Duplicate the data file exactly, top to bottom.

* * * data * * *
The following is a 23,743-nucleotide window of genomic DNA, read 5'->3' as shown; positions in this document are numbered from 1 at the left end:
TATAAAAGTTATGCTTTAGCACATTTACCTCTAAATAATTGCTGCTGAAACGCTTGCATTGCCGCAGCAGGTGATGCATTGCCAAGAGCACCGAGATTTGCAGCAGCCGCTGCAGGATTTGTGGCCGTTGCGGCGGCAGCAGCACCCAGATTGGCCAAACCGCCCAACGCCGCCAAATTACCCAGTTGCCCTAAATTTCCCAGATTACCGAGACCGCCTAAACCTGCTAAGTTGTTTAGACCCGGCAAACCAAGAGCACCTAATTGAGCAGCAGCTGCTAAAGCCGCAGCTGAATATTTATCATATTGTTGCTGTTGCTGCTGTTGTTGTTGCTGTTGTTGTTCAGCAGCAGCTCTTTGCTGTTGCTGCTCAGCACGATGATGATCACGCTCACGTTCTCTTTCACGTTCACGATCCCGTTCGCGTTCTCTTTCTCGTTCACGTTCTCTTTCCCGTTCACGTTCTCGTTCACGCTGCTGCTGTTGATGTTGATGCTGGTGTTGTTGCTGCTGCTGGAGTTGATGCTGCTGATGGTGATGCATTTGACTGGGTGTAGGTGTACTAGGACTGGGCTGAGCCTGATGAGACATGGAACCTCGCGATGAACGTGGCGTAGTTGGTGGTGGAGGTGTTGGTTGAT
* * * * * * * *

The following is a 23,743-nucleotide window of genomic DNA, read 5'->3' as shown; positions in this document are numbered from 1 at the left end:
TATAAAAGTTATGCTTTAGCACATTTACCTCTAAATAATTGCTGCTGAAACGCTTGCATTGCCGCAGCAGGTGATGCATTGCCAAGAGCACCGAGATTTGCAGCAGCCGCTGCAGGATTTGTGGCCGTTGCGGCGGCAGCAGCACCCAGATTGGCCAAACCGCCCAACGCCGCCAAATTACCCAGTTGCCCTAAATTTCCCAGATTACCGAGACCGCCTAAACCTGCTAAGTTGTTTAGACCCGGCAAACCAAGAGCACCTAATTGAGCAGCAGCTGCTAAAGCCGCAGCTGAATATTTATCATATTGTTGCTGTTGCTGCTGTTGTTGTTGCTGTTGTTGTTCAGCAGCAGCTCTTTGCTGTTGCTGCTCAGCACGATGATGATCACGCTCACGTTCTCTTTCACGTTCACGATCCCGTTCGCGTTCTCTTTCTCGTTCACGTTCTCTTTCCCGTTCACGTTCTCGTTCACGCTGCTGCTGTTGATGTTGATGCTGGTGTTGTTGCTGCTGCTGGAGTTGATGCTGCTGATGGTGATGCATTTGACTGGGTGTAGGTGTACTAGGACTGGGCTGAGCCTGATGAGACATGGAACCTCGCGATGAACGTGGCGTAGTTGGTGGTGGAGGTGTTGGTTGAT